North East pays tribute to Admiral Lord Collingwood
HE was described yesterday as one of Newcastle’s greatest sons, a Northumbrian heart of oak, a great Englishman and a saviour of the nation.
The tributes were paid to Admiral Lord Collingwood at a public service of commemoration at St Nicholas Cathedral in Newcastle on the 200th anniversary – to the day – of his death at sea.
The service was held just yards away from where naval hero Cuthbert Collingwood was born in the Side 261 years ago, the son of a trader, and in the church where he was baptised and married.
A wreath was laid at the monument to Collingwood in the cathedral by Admiral Sir Mark Stanhope, First Sea Lord and chief of the naval staff.
He spoke of Collingwood’s key role in the Battle of Trafalgar against the combined French and Spanish fleets.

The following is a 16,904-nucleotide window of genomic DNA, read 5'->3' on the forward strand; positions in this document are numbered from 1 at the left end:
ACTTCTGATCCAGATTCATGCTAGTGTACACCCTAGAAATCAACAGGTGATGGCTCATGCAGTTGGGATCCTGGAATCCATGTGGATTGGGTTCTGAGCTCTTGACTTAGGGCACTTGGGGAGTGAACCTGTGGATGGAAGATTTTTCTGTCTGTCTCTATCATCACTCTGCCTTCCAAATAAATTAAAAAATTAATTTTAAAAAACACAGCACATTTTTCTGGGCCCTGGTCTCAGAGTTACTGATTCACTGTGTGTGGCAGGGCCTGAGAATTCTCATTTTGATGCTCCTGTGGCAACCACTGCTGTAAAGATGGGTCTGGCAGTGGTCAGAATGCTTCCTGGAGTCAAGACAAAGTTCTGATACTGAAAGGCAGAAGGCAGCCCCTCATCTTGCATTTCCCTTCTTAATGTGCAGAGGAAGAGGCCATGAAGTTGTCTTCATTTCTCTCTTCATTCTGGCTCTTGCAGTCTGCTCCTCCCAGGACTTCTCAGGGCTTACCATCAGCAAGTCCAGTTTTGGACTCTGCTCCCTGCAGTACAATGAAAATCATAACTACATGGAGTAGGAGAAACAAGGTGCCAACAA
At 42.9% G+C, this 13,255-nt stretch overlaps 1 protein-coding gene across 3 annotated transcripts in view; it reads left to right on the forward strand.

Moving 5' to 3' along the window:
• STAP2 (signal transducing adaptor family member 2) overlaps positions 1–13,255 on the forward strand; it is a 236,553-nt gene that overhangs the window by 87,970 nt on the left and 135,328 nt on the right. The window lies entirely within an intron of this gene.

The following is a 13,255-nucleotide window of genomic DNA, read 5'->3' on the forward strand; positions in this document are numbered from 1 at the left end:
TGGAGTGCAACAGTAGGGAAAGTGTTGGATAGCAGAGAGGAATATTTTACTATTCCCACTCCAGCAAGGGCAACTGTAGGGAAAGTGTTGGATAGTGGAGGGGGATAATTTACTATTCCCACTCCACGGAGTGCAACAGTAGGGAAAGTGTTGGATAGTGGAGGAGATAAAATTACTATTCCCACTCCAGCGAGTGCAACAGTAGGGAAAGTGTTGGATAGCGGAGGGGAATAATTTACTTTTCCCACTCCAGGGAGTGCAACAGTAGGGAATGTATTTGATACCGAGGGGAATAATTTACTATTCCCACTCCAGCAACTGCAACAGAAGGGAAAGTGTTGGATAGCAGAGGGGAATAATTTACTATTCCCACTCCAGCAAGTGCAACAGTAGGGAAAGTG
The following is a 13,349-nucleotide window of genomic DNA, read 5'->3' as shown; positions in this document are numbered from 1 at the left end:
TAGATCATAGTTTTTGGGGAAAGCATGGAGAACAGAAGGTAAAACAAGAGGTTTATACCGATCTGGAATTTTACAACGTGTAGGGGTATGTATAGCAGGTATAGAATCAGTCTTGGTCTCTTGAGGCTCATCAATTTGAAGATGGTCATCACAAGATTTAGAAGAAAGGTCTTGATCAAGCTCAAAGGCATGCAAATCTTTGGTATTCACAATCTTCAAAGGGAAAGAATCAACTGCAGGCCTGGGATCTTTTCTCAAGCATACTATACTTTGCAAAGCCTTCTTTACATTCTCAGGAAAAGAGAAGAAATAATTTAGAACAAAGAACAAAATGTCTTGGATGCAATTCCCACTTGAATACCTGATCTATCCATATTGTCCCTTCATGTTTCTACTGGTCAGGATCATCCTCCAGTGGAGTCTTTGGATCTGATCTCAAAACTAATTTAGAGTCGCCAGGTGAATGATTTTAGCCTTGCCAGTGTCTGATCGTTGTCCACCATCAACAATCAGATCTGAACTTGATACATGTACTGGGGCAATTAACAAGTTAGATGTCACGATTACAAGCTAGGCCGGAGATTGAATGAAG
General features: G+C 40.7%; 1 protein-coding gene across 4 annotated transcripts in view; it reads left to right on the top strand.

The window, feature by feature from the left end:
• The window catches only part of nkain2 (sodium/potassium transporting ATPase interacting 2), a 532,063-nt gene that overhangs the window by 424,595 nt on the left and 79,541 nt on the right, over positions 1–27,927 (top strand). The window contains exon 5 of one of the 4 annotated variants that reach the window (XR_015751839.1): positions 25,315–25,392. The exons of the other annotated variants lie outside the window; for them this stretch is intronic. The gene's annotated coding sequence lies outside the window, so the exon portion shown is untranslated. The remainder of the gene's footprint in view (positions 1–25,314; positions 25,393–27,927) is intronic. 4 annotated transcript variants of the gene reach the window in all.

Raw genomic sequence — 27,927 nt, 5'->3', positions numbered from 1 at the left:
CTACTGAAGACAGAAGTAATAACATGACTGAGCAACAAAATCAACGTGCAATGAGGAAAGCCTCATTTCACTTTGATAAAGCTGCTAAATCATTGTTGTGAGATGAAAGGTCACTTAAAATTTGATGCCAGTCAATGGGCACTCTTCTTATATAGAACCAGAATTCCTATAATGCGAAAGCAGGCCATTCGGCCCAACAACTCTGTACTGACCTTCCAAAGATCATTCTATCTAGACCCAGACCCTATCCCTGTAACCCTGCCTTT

Collingwood’s ship Royal Sovereign was the first to engage the enemy and he took over command of the fleet when his close friend of more than 30 years Lord Nelson was killed, and also had to contend with a huge storm after the battle which battered the surviving ships.
Sir Mark said: “He played an important role in many of Nelson’s victories and was to do so again at Trafalgar.
“He was also a man of humanity who was ahead of his time. He strove to improve the conditions of the sailors of the day, was against flogging and press gangs, and showed courage and a steadfast commitment to duty.”
Collingwood, who made his family home at Morpeth, spent 44 of his 49-year naval service at sea.
The Very Rev Christopher Dalliston, Dean of Newcastle, said: “Admiral Collingwood is a hero of the past but continues to inspire respect and admiration and he is remembered for his courage and humanity.”